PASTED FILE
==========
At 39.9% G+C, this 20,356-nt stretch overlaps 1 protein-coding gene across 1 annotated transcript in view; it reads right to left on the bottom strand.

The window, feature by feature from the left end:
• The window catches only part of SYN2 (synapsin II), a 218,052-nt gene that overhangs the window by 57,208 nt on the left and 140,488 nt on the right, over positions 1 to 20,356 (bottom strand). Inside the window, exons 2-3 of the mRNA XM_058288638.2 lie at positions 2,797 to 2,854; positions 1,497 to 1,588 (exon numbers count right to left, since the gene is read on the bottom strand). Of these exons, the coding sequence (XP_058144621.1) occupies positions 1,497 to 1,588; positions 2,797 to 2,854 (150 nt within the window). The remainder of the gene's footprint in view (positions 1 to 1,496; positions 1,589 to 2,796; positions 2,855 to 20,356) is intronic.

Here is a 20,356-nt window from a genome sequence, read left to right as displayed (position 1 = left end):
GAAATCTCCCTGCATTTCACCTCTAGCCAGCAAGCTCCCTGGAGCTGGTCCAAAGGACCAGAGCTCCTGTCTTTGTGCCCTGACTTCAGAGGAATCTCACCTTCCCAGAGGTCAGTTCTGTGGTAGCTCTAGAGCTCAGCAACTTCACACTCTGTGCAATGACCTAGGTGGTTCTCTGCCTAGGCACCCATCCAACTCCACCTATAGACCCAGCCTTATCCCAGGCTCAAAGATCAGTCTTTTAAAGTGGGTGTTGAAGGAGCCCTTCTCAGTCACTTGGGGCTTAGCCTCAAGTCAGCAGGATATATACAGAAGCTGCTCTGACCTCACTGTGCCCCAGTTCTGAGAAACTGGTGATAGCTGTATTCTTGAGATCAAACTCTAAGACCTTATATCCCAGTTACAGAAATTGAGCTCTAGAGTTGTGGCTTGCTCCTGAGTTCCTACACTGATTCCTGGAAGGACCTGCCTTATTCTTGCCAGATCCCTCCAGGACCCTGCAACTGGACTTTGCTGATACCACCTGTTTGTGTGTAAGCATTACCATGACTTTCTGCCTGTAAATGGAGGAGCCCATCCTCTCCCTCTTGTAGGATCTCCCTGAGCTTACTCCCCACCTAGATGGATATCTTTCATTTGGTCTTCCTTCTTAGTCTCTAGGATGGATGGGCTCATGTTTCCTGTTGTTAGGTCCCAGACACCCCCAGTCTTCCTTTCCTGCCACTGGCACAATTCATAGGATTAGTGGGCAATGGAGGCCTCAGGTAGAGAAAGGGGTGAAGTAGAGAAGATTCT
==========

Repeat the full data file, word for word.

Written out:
At 39.9% G+C, this 20,356-nt stretch overlaps 1 protein-coding gene across 1 annotated transcript in view; it reads right to left on the bottom strand.

The window, feature by feature from the left end:
• The window catches only part of SYN2 (synapsin II), a 218,052-nt gene that overhangs the window by 57,208 nt on the left and 140,488 nt on the right, over positions 1 to 20,356 (bottom strand). Inside the window, exons 2-3 of the mRNA XM_058288638.2 lie at positions 2,797 to 2,854; positions 1,497 to 1,588 (exon numbers count right to left, since the gene is read on the bottom strand). Of these exons, the coding sequence (XP_058144621.1) occupies positions 1,497 to 1,588; positions 2,797 to 2,854 (150 nt within the window). The remainder of the gene's footprint in view (positions 1 to 1,496; positions 1,589 to 2,796; positions 2,855 to 20,356) is intronic.

Here is a 20,356-nt window from a genome sequence, read left to right as displayed (position 1 = left end):
GAAATCTCCCTGCATTTCACCTCTAGCCAGCAAGCTCCCTGGAGCTGGTCCAAAGGACCAGAGCTCCTGTCTTTGTGCCCTGACTTCAGAGGAATCTCACCTTCCCAGAGGTCAGTTCTGTGGTAGCTCTAGAGCTCAGCAACTTCACACTCTGTGCAATGACCTAGGTGGTTCTCTGCCTAGGCACCCATCCAACTCCACCTATAGACCCAGCCTTATCCCAGGCTCAAAGATCAGTCTTTTAAAGTGGGTGTTGAAGGAGCCCTTCTCAGTCACTTGGGGCTTAGCCTCAAGTCAGCAGGATATATACAGAAGCTGCTCTGACCTCACTGTGCCCCAGTTCTGAGAAACTGGTGATAGCTGTATTCTTGAGATCAAACTCTAAGACCTTATATCCCAGTTACAGAAATTGAGCTCTAGAGTTGTGGCTTGCTCCTGAGTTCCTACACTGATTCCTGGAAGGACCTGCCTTATTCTTGCCAGATCCCTCCAGGACCCTGCAACTGGACTTTGCTGATACCACCTGTTTGTGTGTAAGCATTACCATGACTTTCTGCCTGTAAATGGAGGAGCCCATCCTCTCCCTCTTGTAGGATCTCCCTGAGCTTACTCCCCACCTAGATGGATATCTTTCATTTGGTCTTCCTTCTTAGTCTCTAGGATGGATGGGCTCATGTTTCCTGTTGTTAGGTCCCAGACACCCCCAGTCTTCCTTTCCTGCCACTGGCACAATTCATAGGATTAGTGGGCAATGGAGGCCTCAGGTAGAGAAAGGGGTGAAGTAGAGAAGATTCT